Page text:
-->Other mentions of monsters-->

**From footnote 301 of Abbott, 57 B.C. L. Rev. 1079 (2016) :

See Dan L. Burk, The Role of Patent Law in Knowledge Codification, 23 BERKELEY TECH. L.J. 1009, 1025 (2008) ("[T]he PHOSITA is a fictional composite, a conceptual construct imagined for the purpose of assessing the claimed invention against its technological antecedents."); Cyril A. Soans, Some Absurd Presumptions in Patent Cases, 10 PAT. TRADEMARK ©. J. RES. & ED. 433, 438-39 (1967) (railing against the judicially created "superhuman Frankenstein monster Mr. Phosita").

**From footnote 21 of Whisner, 108 Law Libr. J. 483 (2016), speaking of --"primarily geographically deceptively misdescriptive," PHOSITA, transformativeness --:

The four-word tongue-twister is right out of the Trademark Act, 15 U.S.C. § 1052(e)-(f) (2012). "PHOSITA" stands for Person Having Ordinary Skill In The Art. The acronym was coined by Cyril Soans, who asked rhetorically: "Would the patents subcommittee of the House Judiciary Committee have approved H.R. 3760 of the 82nd Congress if they had known that the person skilled in the art in Section 103 of the 1952 Act would turn out to be the superhuman Frankenstein monster Mr. Phosita? I think not." Cyril A. Soans, Some Absurd Presumptions in Patent Cases, 10 IDEA 433 (1966-1967). My thanks to Zahr Said, who offered these gems of jargon.


See also the 2007 post on IPBiz Was the TSM test rejected as a prerequisite for finding obviousness?

Also, from In re Joly, 376 F.2d 906 (CCPA 1967) :

Judge Rich in his Kirk dissent demonstrates that chemists of ordinary skill in the art would have no difficulty in using new and unobvious chemical products and processes once they are disclosed as required by section 112. They are "useful," under section 101, as tools, just as other professions have their particular "tools" with which to work. A judge needs no directions for using a new text or a new digest. In appellants' case they have invented or discovered and disclosed a process for the preparation of a product which is described to the steroid chemist as steroids carrying an ester function of an enol on ring A in position 2. Appellants point out that their process is "particularly simple and advantageous because it gives high yields while operating at room temperatures for both steps of the process." The Patent Office ignores this teaching, as does the majority, in reaching the conclusion that appellants' claimed inventions are "useless." Is this action warranted under section 101? I think not.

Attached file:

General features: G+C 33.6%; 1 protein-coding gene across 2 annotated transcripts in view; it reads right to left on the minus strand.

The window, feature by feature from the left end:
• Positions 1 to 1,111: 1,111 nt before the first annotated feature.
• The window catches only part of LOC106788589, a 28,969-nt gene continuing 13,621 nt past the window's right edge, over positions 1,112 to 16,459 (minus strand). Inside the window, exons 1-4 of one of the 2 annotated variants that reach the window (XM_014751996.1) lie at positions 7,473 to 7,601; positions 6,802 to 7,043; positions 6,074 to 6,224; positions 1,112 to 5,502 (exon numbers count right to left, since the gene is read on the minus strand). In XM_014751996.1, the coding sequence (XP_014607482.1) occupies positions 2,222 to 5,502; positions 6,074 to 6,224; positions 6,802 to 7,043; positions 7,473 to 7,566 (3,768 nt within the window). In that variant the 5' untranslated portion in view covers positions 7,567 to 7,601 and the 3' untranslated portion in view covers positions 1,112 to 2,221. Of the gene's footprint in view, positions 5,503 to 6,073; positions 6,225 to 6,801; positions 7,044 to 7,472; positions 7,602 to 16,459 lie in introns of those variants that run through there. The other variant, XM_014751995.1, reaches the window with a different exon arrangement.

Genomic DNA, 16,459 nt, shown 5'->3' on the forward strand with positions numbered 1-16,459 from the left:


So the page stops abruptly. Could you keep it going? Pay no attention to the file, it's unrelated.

In this connection, it is interesting to note a recent advertisement of The Eastman Kodak Company which appeared on page 133 of the New Yorker Magazine for March 25, 1967. It describes in part the activities of what are termed "Two executives in charge of eagerness." The advertisement points out that the Eastman line consists of "some 5,000 organic chemicals for laboratory use." The text then continues:

* * * the fewer the starting materials, the more laborious the work. The more compounds that can be purchased from us, the more time our learned customers can put on research instead of preparing for research. * * *

As further pointed out in this advertisement, "Availability governs feasibility for many a research idea in its fetal stages."


The condition is unobviousness, but that is not all. The unobviousness is as of a particular time and to a particular legally fictitious technical person, analogous to the "ordinary reasonable man" so well known to courts. To protect the inventor from hindsight reasoning, the time is specified to be the time when the invention was made. To prevent the use of too high a standard - which would exclude inventors as a class - the invention must have been obvious at that time to "a person having ordinary skill in the art to which said subject matter [i.e., the invention] pertains." But that is not all; what must have been obvious is "the subject matter as a whole."

Also, from Saulsbury, 16 Mich. Telecomm. Tech. L. Rev. 439 :

See In re Gay, 309 F.2d 769, 772 (C.C.P.A. 1962). For example, consider a hypothetical inventor of the incandescent light bulb. She could satisfy the enablement requirement without revealing her preferred filament material, so long as the PHOSITA could discover how to make and use a bulb with that type of filament without undue experimentation.